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Minneapolis by Elizabeth Weir

B N W's A Very Twisted Christmas
is amusing but banal

A Very Twisted ChristmasA Very Twisted Christmas, (The Musical!) successfully skewers Christmas. Its high energy young fivesome earns laughter and applause from Brave New Workshop's Leinenkugel-chugging audience, yet this comedy revue feels, well, kind of safe and - I hate to say it - predictable.

Yes, God's in there on his throne, with a beard and a bimbo, and he's dealing with a sulky Jesus, who resents having his birthday coincide with a major holiday. And I winced at Rudolph's off-stage agony when the injured reindeer can't quite succeed at being euthanized. Twisted is not without its dicey potatoes.

My problem with it? I had anticipated a dollop or two of hardnosed political satire chucked in to the Christmas mash to salt it up a bit.

For one delicious moment I thought it was coming. Between skits, the lights go down and, in the dark, I heard the recognizable sound of an in-flight jet engine. They're going to do it, I thought, and on the very next day after Thanksgiving! They'll be on Air Force One on the way to Iraq with the Prez, a turkey and a tear. Hope plummeted. It turned out to be two drunken Northwest pilots in a skit with a fun storyline but, oh! I had so thought for one brief second I was going to be gob-smacked with something punchy and topical.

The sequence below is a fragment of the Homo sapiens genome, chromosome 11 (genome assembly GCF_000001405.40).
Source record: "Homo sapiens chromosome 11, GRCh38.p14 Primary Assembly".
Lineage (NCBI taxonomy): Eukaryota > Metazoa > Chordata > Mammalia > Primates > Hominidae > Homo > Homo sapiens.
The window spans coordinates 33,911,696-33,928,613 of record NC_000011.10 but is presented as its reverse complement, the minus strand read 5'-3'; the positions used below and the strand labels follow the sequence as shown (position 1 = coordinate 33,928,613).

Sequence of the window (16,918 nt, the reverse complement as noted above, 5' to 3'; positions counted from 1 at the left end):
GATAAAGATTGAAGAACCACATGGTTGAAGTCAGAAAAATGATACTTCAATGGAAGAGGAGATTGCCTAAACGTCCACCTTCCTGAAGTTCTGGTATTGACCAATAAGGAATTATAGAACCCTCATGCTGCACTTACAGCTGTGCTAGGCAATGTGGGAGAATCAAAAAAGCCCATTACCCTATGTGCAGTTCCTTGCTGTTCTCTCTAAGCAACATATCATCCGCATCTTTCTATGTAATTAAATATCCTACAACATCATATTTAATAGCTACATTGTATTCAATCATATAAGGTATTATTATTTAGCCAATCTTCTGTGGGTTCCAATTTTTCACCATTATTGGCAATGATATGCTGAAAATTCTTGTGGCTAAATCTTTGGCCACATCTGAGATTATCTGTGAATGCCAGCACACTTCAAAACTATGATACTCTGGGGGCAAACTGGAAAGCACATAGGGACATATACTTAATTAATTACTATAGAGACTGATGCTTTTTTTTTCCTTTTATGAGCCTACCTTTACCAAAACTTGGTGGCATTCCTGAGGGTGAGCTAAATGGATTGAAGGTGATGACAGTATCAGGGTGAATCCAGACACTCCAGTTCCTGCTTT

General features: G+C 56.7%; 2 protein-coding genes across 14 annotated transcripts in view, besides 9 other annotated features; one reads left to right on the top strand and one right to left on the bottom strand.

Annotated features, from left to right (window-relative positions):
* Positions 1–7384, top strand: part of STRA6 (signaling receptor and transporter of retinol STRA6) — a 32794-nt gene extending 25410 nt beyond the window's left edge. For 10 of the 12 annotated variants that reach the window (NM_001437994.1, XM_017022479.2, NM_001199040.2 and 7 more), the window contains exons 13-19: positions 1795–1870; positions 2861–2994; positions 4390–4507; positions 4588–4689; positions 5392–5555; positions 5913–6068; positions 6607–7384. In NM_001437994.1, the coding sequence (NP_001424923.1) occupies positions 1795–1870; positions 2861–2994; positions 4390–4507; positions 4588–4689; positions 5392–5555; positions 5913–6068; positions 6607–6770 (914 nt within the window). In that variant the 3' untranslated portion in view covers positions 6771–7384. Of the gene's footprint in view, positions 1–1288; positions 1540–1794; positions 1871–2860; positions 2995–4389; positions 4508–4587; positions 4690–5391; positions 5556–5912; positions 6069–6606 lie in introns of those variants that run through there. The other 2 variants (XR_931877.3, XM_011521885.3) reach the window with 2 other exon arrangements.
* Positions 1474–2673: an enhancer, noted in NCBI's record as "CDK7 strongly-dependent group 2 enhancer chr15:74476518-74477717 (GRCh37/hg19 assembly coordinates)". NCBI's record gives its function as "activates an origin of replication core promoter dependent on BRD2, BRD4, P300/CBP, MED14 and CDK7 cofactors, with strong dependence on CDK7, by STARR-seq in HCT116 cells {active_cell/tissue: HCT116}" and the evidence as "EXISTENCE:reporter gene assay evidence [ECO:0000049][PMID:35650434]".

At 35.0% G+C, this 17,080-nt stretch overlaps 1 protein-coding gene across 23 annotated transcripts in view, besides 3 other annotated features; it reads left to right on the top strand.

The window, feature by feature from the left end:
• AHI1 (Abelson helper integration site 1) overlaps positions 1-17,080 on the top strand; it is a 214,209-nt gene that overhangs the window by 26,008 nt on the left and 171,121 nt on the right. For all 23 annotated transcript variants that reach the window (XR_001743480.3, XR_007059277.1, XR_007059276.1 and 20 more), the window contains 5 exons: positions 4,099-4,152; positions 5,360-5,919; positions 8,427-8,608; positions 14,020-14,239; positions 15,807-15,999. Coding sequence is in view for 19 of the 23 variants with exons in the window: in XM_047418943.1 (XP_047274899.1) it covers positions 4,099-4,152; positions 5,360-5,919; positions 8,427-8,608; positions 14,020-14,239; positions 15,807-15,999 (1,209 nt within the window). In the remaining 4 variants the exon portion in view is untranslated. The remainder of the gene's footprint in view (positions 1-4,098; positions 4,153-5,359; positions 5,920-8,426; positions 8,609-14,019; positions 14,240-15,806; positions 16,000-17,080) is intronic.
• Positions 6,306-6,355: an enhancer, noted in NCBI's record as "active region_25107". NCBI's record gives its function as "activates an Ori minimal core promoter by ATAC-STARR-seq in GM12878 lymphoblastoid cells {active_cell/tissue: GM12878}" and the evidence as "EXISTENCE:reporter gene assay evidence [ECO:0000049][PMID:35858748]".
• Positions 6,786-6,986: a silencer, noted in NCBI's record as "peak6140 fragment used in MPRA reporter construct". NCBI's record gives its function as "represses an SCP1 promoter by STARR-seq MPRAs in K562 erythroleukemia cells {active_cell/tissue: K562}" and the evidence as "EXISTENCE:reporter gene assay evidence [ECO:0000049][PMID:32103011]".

I believe this youthful crew has the neck to deliver riskier stuff, if director Caleb McEwan would boot them in the right direction. In a clever bit of improv, cute Kristine Kvanli, nerdy Joe Bozic, eager Josh Carson and edgy Ellie Hino stand in a block to become a computer. Big Mike Fotis operates the computer by clapping, and he invites audience members to ask his omnipotent computer questions. "Why did Arnold Schwarzenegger get elected," an audience member calls out. "Because," says Kvanli ... "he," adds Bozic ... "married," continues Carson ... "Maria," says Hino, and Kvanli completes it, "Shriver." Hey! That's darned snappy for turn-by-turn improv, when you don't know what the person before will set up for you.

This is a talented bunch, but they're playing to a bland, Midwestern sensibility. Christmas pique is fine, but it's familiar ... too much Santa, too much sugar coating, too much consumerism, too much bad gift-giving; too many families from hell, forced to be together and, you guessed it, ye olde Christmas office party from hell. Brave New Workshop does it all well enough, with few or no props and, sometimes, the company-generated script is downright original. I liked stressed Santa with his personal coach, learning to say "no" to deserving small children, and the aggro fragrance seller who fells shoppers with a puff of her bug spray-like fragrance.

Twisted is a crowd pleaser. Sure, it's darkish and irreverent. But it's conventional enough that it could join the ranks of Christmas schlock in its own right. This revue digs into social satire. Now, in satire's good name, let's up the ante, Mr. Director. Let's stash some political razor blades in Twisted's over-mashed potatoes.

A Very Twisted Christmas (The Musical) November 26 - January 10, 2004. Wednesdays, Thursdays and Fridays 8:00 p.m. Saturdays 7:00 p.m. and 10:00 p.m. Sundays 7:00 p.m. $15 - 23. Brave New Workshop, 2605, Hennepin Avenue South, Minneapolis. Call 612 332-6620.



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Elizabeth Weir



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